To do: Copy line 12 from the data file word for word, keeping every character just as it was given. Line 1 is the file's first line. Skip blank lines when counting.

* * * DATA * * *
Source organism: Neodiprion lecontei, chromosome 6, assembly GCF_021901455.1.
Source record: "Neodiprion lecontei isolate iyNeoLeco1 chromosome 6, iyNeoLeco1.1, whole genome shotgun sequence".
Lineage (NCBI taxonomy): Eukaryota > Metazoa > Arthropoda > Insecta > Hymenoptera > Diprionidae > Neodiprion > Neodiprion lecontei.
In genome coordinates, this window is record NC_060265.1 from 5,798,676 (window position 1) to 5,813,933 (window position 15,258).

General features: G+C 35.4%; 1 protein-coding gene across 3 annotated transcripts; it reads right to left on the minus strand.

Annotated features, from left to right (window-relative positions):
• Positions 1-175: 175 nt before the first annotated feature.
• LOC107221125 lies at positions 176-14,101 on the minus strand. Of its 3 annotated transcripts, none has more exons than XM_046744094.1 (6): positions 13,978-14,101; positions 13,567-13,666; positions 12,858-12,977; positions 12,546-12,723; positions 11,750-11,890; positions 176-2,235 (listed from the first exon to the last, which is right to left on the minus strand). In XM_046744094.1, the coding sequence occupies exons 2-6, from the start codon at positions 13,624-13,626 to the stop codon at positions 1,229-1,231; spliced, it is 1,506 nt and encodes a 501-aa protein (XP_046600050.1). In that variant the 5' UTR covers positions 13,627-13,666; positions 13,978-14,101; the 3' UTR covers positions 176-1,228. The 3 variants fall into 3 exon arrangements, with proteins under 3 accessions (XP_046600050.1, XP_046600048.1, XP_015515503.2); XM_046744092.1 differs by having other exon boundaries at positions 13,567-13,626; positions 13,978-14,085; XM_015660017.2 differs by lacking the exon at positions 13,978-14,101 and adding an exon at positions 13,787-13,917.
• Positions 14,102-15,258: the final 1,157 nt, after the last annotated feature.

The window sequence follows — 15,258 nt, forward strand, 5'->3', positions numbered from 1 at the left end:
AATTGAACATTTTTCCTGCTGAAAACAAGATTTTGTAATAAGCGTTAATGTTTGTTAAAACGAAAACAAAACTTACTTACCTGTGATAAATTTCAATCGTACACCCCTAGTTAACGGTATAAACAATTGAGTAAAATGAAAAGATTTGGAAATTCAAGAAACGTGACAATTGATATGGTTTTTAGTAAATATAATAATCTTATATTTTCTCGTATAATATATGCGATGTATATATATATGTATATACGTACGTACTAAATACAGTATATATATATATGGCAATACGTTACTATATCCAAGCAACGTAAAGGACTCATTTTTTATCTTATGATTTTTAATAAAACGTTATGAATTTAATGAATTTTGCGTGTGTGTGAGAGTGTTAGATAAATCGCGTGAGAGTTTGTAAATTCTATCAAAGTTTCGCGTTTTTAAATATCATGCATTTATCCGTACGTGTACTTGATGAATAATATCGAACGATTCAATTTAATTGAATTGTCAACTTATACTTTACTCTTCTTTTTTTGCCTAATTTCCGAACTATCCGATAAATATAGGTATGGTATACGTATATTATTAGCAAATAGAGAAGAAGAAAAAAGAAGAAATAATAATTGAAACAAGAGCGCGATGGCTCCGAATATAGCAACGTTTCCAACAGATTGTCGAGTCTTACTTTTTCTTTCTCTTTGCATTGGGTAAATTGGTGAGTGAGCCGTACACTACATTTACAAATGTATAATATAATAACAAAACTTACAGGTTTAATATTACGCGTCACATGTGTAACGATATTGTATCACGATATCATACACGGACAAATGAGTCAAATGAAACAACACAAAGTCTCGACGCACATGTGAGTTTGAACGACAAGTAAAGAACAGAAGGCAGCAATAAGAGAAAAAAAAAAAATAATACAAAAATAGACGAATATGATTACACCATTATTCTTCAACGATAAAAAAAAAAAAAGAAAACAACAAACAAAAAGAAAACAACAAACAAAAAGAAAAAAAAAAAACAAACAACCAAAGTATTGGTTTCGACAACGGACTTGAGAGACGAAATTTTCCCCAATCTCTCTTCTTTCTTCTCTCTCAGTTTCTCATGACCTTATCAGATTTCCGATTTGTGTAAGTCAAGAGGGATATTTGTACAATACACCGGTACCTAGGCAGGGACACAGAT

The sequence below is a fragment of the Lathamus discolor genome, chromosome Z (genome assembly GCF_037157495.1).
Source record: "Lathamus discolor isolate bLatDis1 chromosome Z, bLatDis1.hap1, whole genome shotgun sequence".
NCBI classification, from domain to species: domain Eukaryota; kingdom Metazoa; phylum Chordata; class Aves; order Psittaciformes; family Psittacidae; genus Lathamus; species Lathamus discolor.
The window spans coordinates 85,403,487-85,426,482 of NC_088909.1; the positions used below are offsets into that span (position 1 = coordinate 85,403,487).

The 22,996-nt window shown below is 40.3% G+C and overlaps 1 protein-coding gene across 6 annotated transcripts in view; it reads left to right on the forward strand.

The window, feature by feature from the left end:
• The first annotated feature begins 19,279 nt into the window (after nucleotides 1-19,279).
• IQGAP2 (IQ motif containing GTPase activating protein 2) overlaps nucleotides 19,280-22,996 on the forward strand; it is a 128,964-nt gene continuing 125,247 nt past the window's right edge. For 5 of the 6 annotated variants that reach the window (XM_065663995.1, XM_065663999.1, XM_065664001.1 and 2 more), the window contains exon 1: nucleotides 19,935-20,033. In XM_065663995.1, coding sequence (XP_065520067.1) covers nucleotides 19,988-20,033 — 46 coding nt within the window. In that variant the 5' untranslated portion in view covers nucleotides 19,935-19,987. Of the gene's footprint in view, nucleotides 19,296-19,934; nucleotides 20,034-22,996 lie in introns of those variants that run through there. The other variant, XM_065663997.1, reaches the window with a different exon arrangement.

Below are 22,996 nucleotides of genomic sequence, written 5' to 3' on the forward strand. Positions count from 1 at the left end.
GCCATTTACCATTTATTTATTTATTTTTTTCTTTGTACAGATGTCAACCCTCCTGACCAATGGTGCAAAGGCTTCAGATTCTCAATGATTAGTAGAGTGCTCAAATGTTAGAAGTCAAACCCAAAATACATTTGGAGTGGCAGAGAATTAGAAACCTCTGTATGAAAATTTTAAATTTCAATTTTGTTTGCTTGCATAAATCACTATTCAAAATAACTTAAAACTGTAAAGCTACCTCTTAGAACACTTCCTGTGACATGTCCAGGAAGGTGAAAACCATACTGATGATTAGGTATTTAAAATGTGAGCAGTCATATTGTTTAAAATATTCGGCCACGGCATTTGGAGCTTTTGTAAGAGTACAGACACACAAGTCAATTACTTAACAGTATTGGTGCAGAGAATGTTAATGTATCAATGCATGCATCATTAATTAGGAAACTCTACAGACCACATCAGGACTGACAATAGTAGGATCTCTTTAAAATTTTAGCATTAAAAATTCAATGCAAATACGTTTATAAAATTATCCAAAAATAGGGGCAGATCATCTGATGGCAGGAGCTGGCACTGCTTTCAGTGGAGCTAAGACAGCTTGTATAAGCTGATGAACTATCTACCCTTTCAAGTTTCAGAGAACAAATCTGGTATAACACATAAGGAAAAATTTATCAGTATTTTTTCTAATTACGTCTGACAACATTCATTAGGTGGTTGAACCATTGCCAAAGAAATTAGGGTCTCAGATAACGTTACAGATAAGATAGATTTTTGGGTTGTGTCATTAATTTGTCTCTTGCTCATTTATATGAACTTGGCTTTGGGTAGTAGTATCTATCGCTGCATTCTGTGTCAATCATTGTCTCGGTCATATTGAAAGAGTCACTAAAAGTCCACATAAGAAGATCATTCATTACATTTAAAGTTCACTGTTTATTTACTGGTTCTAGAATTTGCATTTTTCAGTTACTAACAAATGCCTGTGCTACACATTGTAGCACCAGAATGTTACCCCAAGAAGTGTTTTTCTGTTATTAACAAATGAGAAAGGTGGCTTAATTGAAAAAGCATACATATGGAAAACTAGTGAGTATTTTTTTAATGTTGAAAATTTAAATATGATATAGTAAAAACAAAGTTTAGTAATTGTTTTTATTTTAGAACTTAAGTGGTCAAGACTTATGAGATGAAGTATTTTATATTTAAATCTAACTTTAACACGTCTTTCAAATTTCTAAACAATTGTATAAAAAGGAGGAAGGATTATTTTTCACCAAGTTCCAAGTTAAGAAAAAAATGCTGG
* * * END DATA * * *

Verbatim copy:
The sequence below is a fragment of the Lathamus discolor genome, chromosome Z (genome assembly GCF_037157495.1).